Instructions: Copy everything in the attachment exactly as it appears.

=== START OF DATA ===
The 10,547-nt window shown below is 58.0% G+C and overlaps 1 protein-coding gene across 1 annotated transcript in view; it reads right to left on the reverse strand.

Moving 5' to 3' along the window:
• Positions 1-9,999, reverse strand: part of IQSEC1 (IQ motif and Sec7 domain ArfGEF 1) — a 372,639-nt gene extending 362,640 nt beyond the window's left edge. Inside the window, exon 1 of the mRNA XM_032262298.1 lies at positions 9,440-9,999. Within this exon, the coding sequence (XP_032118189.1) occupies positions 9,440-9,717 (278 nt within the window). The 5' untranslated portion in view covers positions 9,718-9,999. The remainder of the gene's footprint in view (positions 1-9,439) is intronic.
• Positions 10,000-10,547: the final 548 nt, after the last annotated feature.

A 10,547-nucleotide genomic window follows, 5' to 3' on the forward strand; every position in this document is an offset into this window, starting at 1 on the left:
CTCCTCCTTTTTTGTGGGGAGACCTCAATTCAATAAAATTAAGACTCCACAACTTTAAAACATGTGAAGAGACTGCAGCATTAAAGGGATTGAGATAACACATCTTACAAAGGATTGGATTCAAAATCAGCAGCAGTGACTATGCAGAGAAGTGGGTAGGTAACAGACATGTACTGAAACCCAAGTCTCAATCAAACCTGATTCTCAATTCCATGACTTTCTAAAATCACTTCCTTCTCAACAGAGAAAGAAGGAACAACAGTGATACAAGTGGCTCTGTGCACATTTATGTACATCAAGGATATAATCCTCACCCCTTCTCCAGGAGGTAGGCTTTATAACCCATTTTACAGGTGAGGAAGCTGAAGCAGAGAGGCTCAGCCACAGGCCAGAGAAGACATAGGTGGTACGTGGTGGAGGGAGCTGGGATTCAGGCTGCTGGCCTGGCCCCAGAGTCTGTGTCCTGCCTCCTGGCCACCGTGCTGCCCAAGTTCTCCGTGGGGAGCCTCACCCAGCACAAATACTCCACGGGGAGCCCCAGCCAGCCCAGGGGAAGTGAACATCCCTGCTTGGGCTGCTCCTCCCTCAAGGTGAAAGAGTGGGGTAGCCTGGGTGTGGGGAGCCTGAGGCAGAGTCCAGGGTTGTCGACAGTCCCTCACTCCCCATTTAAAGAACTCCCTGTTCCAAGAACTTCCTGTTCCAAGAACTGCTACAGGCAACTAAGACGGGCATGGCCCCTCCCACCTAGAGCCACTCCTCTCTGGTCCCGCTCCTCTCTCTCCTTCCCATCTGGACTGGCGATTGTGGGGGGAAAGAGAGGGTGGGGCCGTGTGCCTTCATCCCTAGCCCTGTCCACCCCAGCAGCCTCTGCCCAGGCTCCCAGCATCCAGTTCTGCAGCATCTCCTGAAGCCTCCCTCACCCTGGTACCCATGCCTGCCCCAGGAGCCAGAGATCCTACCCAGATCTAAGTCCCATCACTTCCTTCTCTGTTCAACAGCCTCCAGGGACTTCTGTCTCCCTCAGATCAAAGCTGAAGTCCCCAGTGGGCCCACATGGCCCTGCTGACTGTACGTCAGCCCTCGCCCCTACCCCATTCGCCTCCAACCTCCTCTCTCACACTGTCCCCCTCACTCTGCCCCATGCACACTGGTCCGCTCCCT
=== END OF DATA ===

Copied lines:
The 10,547-nt window shown below is 58.0% G+C and overlaps 1 protein-coding gene across 1 annotated transcript in view; it reads right to left on the reverse strand.

Moving 5' to 3' along the window:
• Positions 1-9,999, reverse strand: part of IQSEC1 (IQ motif and Sec7 domain ArfGEF 1) — a 372,639-nt gene extending 362,640 nt beyond the window's left edge. Inside the window, exon 1 of the mRNA XM_032262298.1 lies at positions 9,440-9,999. Within this exon, the coding sequence (XP_032118189.1) occupies positions 9,440-9,717 (278 nt within the window). The 5' untranslated portion in view covers positions 9,718-9,999. The remainder of the gene's footprint in view (positions 1-9,439) is intronic.
• Positions 10,000-10,547: the final 548 nt, after the last annotated feature.

A 10,547-nucleotide genomic window follows, 5' to 3' on the forward strand; every position in this document is an offset into this window, starting at 1 on the left:
CTCCTCCTTTTTTGTGGGGAGACCTCAATTCAATAAAATTAAGACTCCACAACTTTAAAACATGTGAAGAGACTGCAGCATTAAAGGGATTGAGATAACACATCTTACAAAGGATTGGATTCAAAATCAGCAGCAGTGACTATGCAGAGAAGTGGGTAGGTAACAGACATGTACTGAAACCCAAGTCTCAATCAAACCTGATTCTCAATTCCATGACTTTCTAAAATCACTTCCTTCTCAACAGAGAAAGAAGGAACAACAGTGATACAAGTGGCTCTGTGCACATTTATGTACATCAAGGATATAATCCTCACCCCTTCTCCAGGAGGTAGGCTTTATAACCCATTTTACAGGTGAGGAAGCTGAAGCAGAGAGGCTCAGCCACAGGCCAGAGAAGACATAGGTGGTACGTGGTGGAGGGAGCTGGGATTCAGGCTGCTGGCCTGGCCCCAGAGTCTGTGTCCTGCCTCCTGGCCACCGTGCTGCCCAAGTTCTCCGTGGGGAGCCTCACCCAGCACAAATACTCCACGGGGAGCCCCAGCCAGCCCAGGGGAAGTGAACATCCCTGCTTGGGCTGCTCCTCCCTCAAGGTGAAAGAGTGGGGTAGCCTGGGTGTGGGGAGCCTGAGGCAGAGTCCAGGGTTGTCGACAGTCCCTCACTCCCCATTTAAAGAACTCCCTGTTCCAAGAACTTCCTGTTCCAAGAACTGCTACAGGCAACTAAGACGGGCATGGCCCCTCCCACCTAGAGCCACTCCTCTCTGGTCCCGCTCCTCTCTCTCCTTCCCATCTGGACTGGCGATTGTGGGGGGAAAGAGAGGGTGGGGCCGTGTGCCTTCATCCCTAGCCCTGTCCACCCCAGCAGCCTCTGCCCAGGCTCCCAGCATCCAGTTCTGCAGCATCTCCTGAAGCCTCCCTCACCCTGGTACCCATGCCTGCCCCAGGAGCCAGAGATCCTACCCAGATCTAAGTCCCATCACTTCCTTCTCTGTTCAACAGCCTCCAGGGACTTCTGTCTCCCTCAGATCAAAGCTGAAGTCCCCAGTGGGCCCACATGGCCCTGCTGACTGTACGTCAGCCCTCGCCCCTACCCCATTCGCCTCCAACCTCCTCTCTCACACTGTCCCCCTCACTCTGCCCCATGCACACTGGTCCGCTCCCT